The third type of observer involved in a template builder is an nsIRDFObserver. The template builder implements this interface to listen for RDF modifications. When the datasource is modified, the datasource will notify any observers of the change. The template builder uses these notifcations to update the template as necessary based on the new or removed information. You don't need to implement this observer yourself, although you may add an observer to the datasource if you want to be notified when the data changes.

There are two main situations when the notifications are made. The first is when the modification functions on the datasource are called. There are four such functions: 'Assert', to add a new triple (or arrow) to the RDF graph, 'Unassert' to remove a triple, 'Change' to adjust the target of a triple, and 'Move' to adjust the source of a 'triple'. For Mozilla's datasources, the latter two just Unassert the old triple and add a new one, creating the effect of changing the value. However, only one notification is made.

For instance, an Assert call looks like the following:

var source = RDF.GetResource("");
var predicate = RDF.GetResource("");
var target = RDF.GetLiteral("One of the thirty or so Egyptian obelisks");
datasource.Assert(source, predicate, target, true);

The Assert call adds a new triple to the RDF datasource. When this happens, any templates observing the datasource will be notified via the RDF observer's onAssert method.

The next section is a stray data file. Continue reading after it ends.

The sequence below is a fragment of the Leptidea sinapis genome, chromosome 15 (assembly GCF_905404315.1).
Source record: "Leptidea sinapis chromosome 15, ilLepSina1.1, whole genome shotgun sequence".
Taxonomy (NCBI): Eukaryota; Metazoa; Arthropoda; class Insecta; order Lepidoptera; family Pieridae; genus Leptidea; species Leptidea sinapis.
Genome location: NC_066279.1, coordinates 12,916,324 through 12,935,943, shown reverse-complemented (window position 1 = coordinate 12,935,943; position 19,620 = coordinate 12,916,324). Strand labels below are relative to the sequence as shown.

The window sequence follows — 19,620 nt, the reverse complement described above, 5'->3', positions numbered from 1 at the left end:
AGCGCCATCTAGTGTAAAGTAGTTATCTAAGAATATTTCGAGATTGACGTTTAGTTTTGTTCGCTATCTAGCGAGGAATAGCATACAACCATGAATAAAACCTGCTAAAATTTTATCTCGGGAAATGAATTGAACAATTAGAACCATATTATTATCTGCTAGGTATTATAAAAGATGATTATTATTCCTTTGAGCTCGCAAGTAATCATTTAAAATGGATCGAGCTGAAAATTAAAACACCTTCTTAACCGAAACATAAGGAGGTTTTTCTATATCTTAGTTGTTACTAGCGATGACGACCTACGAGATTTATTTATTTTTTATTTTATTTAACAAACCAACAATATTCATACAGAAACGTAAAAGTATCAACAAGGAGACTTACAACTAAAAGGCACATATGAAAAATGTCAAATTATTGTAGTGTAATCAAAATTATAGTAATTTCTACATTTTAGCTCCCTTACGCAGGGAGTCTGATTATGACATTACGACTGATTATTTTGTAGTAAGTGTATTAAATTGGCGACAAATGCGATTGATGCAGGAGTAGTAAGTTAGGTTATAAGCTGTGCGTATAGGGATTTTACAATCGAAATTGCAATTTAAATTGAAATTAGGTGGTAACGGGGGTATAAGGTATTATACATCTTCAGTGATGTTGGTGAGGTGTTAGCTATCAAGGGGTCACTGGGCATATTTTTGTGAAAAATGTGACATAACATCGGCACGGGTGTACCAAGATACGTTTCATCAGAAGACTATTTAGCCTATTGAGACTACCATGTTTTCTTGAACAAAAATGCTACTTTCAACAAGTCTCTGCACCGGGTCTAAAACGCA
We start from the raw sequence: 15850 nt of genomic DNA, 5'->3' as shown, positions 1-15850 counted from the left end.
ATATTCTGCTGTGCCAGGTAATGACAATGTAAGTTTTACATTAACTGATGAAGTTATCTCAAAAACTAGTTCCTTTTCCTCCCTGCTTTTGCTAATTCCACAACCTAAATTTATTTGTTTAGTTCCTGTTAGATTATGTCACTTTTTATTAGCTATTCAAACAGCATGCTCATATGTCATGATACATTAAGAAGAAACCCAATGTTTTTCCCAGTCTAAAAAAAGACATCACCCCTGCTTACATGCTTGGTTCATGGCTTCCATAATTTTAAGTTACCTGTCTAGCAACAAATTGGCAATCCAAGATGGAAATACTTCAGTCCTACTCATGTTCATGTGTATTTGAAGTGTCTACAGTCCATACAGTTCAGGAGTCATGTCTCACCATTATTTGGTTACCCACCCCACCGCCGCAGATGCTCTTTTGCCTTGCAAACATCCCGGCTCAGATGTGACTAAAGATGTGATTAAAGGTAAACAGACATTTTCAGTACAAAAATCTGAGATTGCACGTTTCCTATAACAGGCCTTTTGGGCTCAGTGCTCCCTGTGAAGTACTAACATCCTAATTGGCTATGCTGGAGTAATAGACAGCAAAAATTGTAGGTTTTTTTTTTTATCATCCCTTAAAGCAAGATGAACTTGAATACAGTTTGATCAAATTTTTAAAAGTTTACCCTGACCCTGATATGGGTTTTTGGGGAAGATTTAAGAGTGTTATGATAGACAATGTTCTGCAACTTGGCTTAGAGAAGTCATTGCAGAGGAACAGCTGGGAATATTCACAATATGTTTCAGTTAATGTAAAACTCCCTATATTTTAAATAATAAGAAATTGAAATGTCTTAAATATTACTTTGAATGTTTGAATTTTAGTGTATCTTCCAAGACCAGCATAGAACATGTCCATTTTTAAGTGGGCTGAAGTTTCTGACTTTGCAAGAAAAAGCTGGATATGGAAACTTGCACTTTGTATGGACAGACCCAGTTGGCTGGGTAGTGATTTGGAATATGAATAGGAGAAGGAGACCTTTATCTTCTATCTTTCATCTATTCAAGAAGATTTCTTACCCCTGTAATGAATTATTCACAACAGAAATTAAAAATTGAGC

The second situation when notifications are made is when a datasource is being loaded or reloaded. Actually, internally, this isn't any different than the other notifications, but it is worth discussing separately. When the RDF parser loads RDF/XML, it starts with a new empty datasource, and as the parser parses the input data, it calls the datasource's Assert function to add each found triple. In effect, this isn't any different than adding the same set of triples yourself using the Assert method.

When reloading a datasource, you might think that the RDF parser removes all the existing data, loads the new data, and adds it to the datasource. Or, you might think that it creates a fresh datasource with the new data. Actually, the parser does something smarter. When reloading a datasource, it keeps the existing RDF triples intact, and only modifies the datasource based on what has changed. When parsing, any triples that already exist are not added again. If a triple does not exist yet, it will be added. Any triples that don't exist in the new data but were there before are removed. This means that the observer will be called only for the triples that differ between the new and old version of the data. If the reloaded datasource hasn't changed, the builder won't receive any notifications. This saves a lot of extra work.

The RDF observer also has two methods onBeginUpdateBatch and onEndUpdateBatch. These are called when performing a lot of operations on a datasource. When changing the datasource, the changes are surrounded by begin and end batch calls. Then, rather than notify on every change, the datasource will send one notification when the changes are finished. The template builder then rebuilds the template completely when done. This is useful when making a large amount of changes to avoid having to keep recalculating parts of the template that might change again quickly.

We'll look at some specifics of how the template builder handles changes next.